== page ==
Today I got quiet a surprise when I visited my local Toys “R” Us. There was a life size model of a Firefighter made out of LEGO bricks.
Being the picky Master Model Builder that I am, I couldn’t just look at and admire it, I had to study how it was built.
The first thing I noticed was that it was very round. Now as I know a little about LEGO building and how many of the models are done now I figured immediately that it was probably designed with Brickbuilder, the internal LEGO computer program that takes 3D computer images and turns them into LEGO models. There a subtle clues that the average non-Master Builder would never recognize.
Here’s a Model Building Tip for you. If you notice the gray stripe right under his belt in the front the way the brick layers curve tell me that this was originally designed by a computer. Why? Well if the model had been designed by hand the curve would have been smoother. A computer doesn’t have the “artist’s eye” so it doesn’t see the abrupt curves as a problem. When Brickbuilder was first used this problem showed up a lot. Over all the model looked impressive, but there were all these funky curves per layer that didn’t make any sense. My guess is that the model designer fixed most of the curves on this model but either didn’t notice the one I mentioned or didn’t see it as important enough to fix.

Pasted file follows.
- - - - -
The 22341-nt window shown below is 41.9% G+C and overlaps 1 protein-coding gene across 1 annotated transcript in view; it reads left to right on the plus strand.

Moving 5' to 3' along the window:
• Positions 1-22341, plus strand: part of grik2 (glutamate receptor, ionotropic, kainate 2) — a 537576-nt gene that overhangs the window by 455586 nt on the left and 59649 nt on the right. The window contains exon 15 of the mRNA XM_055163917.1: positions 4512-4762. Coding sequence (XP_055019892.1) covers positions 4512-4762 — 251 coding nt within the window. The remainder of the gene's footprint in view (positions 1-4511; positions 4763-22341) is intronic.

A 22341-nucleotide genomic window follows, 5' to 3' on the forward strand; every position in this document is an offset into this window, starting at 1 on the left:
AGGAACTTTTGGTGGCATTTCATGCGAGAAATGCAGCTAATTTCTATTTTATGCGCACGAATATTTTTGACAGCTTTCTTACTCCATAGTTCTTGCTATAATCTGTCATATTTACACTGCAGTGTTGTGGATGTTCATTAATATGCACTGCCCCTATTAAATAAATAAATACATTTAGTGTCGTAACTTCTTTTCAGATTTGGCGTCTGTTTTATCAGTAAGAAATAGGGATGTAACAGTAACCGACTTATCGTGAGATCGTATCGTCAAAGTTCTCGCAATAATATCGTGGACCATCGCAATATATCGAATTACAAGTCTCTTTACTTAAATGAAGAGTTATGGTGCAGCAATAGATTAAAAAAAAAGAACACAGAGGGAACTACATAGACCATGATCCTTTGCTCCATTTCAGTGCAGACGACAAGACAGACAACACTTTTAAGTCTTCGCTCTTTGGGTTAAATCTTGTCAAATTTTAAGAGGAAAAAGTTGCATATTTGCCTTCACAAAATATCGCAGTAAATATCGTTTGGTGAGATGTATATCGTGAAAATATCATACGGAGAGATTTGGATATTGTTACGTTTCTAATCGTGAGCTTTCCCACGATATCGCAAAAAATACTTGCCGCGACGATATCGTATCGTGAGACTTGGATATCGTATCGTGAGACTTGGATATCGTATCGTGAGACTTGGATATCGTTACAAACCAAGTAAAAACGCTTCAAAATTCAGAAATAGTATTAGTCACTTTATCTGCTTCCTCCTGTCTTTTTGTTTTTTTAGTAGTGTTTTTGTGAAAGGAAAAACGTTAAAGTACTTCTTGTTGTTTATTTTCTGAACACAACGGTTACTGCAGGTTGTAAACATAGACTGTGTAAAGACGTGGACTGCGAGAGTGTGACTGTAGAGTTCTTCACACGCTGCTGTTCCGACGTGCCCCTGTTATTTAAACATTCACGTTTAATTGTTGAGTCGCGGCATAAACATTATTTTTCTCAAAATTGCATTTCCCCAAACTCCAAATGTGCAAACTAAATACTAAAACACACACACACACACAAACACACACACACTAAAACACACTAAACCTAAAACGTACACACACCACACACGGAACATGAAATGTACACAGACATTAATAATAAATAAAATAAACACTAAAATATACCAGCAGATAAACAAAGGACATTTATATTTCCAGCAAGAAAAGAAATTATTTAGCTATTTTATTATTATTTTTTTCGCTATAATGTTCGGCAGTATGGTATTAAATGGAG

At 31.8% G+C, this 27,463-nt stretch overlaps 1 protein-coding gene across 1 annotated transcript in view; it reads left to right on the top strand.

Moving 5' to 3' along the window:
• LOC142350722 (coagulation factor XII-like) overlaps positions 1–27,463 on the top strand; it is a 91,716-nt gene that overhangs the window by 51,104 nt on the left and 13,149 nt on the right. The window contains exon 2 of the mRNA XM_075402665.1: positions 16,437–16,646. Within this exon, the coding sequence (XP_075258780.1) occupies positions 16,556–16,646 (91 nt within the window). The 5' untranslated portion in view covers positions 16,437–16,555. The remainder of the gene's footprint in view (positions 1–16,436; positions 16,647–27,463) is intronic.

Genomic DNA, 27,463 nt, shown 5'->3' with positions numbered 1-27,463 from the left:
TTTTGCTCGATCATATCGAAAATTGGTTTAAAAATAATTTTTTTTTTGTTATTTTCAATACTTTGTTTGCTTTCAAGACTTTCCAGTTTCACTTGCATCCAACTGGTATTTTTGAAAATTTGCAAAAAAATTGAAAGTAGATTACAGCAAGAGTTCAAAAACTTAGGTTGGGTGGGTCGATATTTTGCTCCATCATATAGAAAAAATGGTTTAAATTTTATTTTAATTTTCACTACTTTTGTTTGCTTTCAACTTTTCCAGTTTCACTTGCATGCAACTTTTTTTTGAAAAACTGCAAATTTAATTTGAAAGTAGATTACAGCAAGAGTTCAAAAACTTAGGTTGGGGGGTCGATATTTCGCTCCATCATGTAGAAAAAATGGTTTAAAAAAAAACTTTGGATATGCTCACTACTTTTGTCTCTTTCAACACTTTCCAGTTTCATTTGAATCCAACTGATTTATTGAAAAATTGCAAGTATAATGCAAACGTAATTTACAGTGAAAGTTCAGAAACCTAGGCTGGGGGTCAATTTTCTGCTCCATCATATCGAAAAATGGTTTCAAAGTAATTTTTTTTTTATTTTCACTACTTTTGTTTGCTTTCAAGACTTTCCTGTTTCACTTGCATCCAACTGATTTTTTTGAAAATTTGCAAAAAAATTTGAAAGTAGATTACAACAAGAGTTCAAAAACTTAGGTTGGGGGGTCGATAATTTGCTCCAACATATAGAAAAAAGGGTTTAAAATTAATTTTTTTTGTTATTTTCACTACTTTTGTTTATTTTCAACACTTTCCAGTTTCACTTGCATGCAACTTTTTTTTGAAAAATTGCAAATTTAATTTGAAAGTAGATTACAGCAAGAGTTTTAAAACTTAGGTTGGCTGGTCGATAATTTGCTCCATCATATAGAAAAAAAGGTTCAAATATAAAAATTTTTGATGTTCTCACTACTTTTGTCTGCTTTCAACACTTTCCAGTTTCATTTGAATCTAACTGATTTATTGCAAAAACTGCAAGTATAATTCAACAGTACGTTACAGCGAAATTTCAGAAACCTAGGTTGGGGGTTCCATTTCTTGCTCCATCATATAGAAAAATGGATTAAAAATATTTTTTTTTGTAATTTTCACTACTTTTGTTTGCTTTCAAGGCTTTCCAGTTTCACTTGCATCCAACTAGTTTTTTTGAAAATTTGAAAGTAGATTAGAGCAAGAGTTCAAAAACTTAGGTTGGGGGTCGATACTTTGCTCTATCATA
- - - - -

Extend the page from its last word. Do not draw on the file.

I encountered that problem myself when I was building my giant lady bug. Transferring the half-dome to make the shell only took a few minutes, but fixing all the funny curves took three days. I also added the black dots at the same time.
Erik Varszegi, Master Model Builder extraordinaire, truly is a master taking Brickbuilder to the next level. He uses it as it is meant to be used, as just one more tool in the Master Builder’s bag of tricks.
In fact there is a great article about designing with Brickbuilder that Erik wrote in Issue 9 of the BrickJournal Magazine
Just because many of the LEGO models start out with a computer designing them doesn’t mean that Master Model Builders will disappear. The Master Builders still have lots of steps to do before it can go from computer screen to actual 3D LEGO model.
So if you get a chance to see this at your local Toys “R” Us, take a moment to look and admire it.